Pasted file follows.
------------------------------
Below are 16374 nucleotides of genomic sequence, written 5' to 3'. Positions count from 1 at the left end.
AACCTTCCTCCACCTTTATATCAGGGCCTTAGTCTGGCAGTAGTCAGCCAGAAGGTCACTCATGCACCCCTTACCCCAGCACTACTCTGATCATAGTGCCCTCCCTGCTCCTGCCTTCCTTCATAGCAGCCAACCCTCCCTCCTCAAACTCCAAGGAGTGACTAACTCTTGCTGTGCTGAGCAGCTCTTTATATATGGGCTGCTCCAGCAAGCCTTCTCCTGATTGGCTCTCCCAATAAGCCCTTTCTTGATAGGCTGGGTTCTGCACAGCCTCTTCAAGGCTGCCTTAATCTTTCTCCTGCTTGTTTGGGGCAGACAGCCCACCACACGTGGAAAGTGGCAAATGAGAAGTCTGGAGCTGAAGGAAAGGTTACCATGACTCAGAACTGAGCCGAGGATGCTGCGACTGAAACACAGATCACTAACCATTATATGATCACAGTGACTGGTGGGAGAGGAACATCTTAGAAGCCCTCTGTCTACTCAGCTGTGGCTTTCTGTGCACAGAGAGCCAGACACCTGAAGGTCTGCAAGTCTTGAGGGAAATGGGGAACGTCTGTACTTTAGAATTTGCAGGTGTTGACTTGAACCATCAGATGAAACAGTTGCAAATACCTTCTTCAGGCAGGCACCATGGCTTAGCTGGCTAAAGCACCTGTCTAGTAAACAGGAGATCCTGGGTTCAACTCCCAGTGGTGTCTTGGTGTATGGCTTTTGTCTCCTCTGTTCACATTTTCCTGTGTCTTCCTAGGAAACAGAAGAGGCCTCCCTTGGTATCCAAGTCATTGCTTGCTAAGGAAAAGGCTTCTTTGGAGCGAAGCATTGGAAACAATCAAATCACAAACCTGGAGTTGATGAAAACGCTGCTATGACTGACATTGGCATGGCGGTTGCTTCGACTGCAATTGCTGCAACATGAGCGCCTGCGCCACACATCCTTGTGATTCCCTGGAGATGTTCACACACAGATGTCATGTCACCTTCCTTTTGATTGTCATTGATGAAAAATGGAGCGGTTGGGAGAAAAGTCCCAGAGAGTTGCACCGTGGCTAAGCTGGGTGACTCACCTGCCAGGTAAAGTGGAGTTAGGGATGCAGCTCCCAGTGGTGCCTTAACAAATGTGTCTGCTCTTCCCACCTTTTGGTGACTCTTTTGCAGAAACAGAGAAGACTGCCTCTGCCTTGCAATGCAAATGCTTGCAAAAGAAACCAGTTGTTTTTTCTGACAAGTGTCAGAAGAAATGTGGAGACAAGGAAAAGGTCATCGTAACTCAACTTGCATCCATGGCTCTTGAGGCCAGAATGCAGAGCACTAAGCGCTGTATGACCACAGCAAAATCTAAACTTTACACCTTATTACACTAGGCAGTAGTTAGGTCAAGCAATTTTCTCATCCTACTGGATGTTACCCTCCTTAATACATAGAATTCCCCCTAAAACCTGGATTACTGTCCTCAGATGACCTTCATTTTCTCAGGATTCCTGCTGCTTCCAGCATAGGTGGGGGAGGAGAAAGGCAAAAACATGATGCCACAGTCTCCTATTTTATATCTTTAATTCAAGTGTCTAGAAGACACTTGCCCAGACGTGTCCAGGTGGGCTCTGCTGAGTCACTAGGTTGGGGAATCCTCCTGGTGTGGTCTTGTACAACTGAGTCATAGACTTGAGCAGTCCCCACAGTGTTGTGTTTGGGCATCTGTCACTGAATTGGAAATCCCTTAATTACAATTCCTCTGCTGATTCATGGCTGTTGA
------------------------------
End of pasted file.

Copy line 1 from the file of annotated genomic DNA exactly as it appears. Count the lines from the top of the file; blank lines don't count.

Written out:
Below are 16374 nucleotides of genomic sequence, written 5' to 3'. Positions count from 1 at the left end.